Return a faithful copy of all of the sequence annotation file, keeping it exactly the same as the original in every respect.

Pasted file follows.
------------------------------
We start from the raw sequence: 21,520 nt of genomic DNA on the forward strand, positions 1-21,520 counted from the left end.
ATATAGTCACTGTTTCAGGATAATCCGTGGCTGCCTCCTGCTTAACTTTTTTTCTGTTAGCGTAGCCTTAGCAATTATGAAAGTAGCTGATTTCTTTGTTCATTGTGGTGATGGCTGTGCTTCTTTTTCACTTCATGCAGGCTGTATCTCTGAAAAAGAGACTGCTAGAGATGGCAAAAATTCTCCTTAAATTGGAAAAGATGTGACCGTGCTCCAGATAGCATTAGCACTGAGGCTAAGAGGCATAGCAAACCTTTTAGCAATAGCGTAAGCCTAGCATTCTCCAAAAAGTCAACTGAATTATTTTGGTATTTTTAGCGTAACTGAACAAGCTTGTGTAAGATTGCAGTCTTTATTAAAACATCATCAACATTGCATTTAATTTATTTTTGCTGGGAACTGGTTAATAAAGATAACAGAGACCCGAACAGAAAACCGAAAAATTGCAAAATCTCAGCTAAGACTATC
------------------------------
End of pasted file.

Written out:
We start from the raw sequence: 21,520 nt of genomic DNA on the forward strand, positions 1-21,520 counted from the left end.
ATATAGTCACTGTTTCAGGATAATCCGTGGCTGCCTCCTGCTTAACTTTTTTTCTGTTAGCGTAGCCTTAGCAATTATGAAAGTAGCTGATTTCTTTGTTCATTGTGGTGATGGCTGTGCTTCTTTTTCACTTCATGCAGGCTGTATCTCTGAAAAAGAGACTGCTAGAGATGGCAAAAATTCTCCTTAAATTGGAAAAGATGTGACCGTGCTCCAGATAGCATTAGCACTGAGGCTAAGAGGCATAGCAAACCTTTTAGCAATAGCGTAAGCCTAGCATTCTCCAAAAAGTCAACTGAATTATTTTGGTATTTTTAGCGTAACTGAACAAGCTTGTGTAAGATTGCAGTCTTTATTAAAACATCATCAACATTGCATTTAATTTATTTTTGCTGGGAACTGGTTAATAAAGATAACAGAGACCCGAACAGAAAACCGAAAAATTGCAAAATCTCAGCTAAGACTATC